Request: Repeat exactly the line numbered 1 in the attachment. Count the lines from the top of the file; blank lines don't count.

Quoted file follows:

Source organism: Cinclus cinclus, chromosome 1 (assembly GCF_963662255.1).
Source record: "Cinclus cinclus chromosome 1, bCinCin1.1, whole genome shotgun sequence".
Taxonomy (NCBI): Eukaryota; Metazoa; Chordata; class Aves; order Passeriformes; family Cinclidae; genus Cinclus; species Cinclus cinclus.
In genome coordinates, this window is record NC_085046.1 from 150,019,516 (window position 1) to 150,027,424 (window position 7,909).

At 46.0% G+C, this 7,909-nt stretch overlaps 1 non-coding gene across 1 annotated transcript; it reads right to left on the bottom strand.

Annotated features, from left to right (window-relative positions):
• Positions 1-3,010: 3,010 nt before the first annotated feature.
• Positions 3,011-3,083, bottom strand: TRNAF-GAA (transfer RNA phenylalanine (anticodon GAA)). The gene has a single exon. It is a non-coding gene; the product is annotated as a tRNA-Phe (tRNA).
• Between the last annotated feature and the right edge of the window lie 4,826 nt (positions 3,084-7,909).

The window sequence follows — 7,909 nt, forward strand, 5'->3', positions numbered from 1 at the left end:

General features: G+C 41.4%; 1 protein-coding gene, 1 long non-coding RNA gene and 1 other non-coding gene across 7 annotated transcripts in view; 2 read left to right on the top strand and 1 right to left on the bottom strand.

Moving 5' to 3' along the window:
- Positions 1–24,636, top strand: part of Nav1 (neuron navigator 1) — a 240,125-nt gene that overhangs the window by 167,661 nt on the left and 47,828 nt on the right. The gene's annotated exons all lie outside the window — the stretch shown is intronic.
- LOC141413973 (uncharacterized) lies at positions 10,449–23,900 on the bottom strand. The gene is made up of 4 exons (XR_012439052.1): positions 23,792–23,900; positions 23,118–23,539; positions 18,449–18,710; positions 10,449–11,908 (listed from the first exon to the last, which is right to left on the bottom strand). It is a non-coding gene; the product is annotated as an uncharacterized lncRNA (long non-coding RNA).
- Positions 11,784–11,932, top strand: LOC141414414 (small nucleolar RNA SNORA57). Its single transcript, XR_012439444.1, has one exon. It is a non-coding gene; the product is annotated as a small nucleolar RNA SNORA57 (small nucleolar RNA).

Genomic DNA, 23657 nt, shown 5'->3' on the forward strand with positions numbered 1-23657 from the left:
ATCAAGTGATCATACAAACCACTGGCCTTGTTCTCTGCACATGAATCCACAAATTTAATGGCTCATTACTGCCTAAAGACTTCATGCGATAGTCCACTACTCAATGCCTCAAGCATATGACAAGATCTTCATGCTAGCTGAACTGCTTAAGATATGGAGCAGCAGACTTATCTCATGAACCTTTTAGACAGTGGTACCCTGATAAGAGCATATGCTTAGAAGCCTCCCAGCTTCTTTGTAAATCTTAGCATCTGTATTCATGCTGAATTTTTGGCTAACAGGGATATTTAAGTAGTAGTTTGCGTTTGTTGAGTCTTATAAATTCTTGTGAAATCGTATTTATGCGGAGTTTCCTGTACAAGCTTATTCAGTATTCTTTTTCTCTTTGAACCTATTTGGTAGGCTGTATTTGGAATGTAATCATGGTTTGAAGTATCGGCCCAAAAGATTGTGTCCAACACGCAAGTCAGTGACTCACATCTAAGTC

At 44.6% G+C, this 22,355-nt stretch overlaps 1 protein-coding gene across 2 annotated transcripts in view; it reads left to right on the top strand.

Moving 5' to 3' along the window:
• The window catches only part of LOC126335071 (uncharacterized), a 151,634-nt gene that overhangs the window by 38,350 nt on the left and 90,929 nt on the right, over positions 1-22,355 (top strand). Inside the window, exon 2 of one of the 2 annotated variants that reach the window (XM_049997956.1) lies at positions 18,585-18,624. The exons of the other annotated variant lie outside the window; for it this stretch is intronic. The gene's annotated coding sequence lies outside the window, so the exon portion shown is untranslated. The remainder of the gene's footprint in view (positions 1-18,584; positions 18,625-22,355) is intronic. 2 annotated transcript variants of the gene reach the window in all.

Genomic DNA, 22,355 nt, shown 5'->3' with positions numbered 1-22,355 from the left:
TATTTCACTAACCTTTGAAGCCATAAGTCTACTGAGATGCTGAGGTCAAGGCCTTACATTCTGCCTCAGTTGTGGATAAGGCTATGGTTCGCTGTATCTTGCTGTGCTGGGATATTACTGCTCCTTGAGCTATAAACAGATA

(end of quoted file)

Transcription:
Source organism: Cinclus cinclus, chromosome 1 (assembly GCF_963662255.1).